The Hitch-Hiker (1953)

Two pals, Gil and Roy, head down to Baja California for a fishing trip in The Hitch-Hiker, Ida Lupino’s noir nail-biter. Gil’s already having second thoughts, missing his wife and kids, throwing cold water on his friend’s plan to hit the bars in Mexicali for old time’s sake. “Remember Florabelle at the Alhambra club?” says Roy in an effort to bring him around. “She’s probably dead by now,” snaps Gil. “That was a long time ago.” You get the feeling he’s not the same man he was in the old days, before the war. There’s an edge to him, a wariness. From the moment the hitchhiker forces them at gunpoint to drive through the Sonoran desert, we see Gil weighing his options, calculating the chances of survival, falling back on battle-honed instincts. But battling a sadistic killer is beyond the scope of his training.

Early in their ordeal the hitchhiker, on a whim, sends Roy off to hold a tin can at arm’s length, setting up a high stakes shooting match with Gil. The tension mounts as Roy is ordered to move farther away and hold the can closer to his body. We know Gil is an excellent marksman, but for an instant he loses his nerve. Then cold fury takes over. Gil aims and blows the can out of Roy’s hand without killing his friend, but it’s a hollow victory.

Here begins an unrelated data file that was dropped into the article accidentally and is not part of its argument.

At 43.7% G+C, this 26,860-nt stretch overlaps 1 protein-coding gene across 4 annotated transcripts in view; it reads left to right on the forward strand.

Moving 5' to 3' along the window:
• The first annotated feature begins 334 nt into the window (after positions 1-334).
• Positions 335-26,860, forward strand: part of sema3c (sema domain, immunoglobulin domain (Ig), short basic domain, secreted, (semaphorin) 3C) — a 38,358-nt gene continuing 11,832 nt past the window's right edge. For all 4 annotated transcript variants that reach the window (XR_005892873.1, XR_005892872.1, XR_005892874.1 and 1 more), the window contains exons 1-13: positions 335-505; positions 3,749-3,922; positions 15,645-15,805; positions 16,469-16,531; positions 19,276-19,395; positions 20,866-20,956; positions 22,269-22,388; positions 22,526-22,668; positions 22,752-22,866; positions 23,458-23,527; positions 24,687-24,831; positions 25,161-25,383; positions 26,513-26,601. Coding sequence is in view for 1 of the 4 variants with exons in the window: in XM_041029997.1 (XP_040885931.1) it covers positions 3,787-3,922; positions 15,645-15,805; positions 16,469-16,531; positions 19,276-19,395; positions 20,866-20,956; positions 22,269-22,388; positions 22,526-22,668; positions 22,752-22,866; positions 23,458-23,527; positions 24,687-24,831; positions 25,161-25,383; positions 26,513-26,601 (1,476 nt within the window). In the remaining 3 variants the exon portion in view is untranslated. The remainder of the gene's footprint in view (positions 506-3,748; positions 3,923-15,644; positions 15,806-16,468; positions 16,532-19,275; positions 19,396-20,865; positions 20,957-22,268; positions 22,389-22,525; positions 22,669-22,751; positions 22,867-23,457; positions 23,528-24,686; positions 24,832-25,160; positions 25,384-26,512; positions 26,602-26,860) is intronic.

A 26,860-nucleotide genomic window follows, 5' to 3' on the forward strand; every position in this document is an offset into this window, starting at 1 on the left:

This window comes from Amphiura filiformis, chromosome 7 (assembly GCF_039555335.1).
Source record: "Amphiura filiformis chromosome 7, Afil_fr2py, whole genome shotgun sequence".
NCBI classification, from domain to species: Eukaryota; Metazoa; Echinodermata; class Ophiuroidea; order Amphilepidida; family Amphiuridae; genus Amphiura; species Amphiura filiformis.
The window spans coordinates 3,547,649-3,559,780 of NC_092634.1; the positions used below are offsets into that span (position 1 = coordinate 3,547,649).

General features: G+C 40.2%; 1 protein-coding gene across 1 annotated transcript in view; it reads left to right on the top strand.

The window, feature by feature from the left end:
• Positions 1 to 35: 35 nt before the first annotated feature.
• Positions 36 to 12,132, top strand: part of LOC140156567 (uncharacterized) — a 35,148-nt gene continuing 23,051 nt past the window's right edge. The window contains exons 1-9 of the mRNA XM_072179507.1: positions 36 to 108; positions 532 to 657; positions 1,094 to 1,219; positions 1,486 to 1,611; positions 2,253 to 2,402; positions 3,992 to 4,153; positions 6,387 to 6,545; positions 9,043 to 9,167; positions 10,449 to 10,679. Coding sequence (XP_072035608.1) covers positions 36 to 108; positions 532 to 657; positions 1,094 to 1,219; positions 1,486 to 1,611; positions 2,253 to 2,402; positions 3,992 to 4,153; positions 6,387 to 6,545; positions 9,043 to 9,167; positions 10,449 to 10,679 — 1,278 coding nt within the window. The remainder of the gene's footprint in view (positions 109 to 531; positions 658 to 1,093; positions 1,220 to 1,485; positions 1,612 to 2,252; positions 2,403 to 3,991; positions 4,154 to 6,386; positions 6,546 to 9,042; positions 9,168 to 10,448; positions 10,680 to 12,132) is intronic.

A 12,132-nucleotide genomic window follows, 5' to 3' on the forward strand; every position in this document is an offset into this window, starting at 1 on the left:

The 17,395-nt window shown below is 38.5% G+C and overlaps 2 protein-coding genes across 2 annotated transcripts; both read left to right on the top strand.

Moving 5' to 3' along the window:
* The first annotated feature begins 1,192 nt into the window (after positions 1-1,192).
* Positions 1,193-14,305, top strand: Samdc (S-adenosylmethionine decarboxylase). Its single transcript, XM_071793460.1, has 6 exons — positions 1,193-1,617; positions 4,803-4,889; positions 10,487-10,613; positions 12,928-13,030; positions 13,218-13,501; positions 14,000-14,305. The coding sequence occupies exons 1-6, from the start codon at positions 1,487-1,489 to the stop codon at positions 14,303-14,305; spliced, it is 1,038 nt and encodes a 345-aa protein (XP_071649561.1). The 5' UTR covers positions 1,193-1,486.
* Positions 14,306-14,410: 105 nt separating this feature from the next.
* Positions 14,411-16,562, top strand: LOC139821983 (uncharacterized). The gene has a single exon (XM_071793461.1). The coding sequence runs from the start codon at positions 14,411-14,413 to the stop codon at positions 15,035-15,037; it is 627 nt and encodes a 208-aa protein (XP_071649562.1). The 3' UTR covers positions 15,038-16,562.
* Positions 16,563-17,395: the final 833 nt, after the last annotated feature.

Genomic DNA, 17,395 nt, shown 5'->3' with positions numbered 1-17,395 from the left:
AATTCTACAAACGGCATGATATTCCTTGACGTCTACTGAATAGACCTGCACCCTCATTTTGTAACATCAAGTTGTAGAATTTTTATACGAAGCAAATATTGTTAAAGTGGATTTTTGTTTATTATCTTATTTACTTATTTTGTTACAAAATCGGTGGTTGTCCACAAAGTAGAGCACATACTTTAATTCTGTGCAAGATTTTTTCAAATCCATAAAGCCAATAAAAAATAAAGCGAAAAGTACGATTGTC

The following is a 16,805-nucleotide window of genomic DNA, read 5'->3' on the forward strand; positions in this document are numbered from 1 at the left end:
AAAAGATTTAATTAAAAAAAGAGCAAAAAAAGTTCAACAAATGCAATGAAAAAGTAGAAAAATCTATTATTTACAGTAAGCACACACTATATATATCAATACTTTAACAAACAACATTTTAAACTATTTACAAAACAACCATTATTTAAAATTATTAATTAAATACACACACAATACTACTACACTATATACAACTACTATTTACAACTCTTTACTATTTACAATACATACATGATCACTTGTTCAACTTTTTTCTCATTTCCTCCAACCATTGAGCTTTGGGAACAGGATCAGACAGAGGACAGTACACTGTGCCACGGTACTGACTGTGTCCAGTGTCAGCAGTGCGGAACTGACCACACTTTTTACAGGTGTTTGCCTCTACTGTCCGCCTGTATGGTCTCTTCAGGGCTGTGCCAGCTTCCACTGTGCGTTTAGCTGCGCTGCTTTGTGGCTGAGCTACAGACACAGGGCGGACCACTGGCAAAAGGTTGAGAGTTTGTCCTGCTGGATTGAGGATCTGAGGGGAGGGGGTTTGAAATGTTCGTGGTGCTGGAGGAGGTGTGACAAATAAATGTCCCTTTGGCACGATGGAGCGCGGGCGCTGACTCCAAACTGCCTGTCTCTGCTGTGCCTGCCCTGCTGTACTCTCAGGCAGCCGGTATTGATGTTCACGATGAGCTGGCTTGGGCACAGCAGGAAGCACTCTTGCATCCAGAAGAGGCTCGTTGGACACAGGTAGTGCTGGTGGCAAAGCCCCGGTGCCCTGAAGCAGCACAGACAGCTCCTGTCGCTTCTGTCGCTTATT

“You guys are gonna die, that’s all. It’s just a matter of when,” the hitchhiker announces, his tone matter-of-fact. He could be forecasting the weather. High probability of showers in the next twenty-four hours. Lupino underscores the men’s vulnerability in stunning overexposed shots of the desolate landscape and it’s scary, how utterly alone they are. In fleeting encounters with Mexicans when they buy food or fill up the tank, their distress goes unnoticed. One night, while stealing gas at an unmanned filling station, Gil surreptitiously removes his wedding ring and leaves it on the pump. I read this not as a plea for help, but as a farewell gesture. He expects to be dead by the time it’s found, whereas Roy rages against their fate, endangering them both in a botched attempt at escape. Finally he cracks. “You haven’t got a thing except that gun,” he threatens their captor. “You better hang onto it because without it you’re nothing, you’re finished.” He’s wearing the hitchhiker’s clothes and it’s hard to tell them apart. Nothing remains of the innocent guy who fantasized about Florabelle—which is Lupino’s point, I think.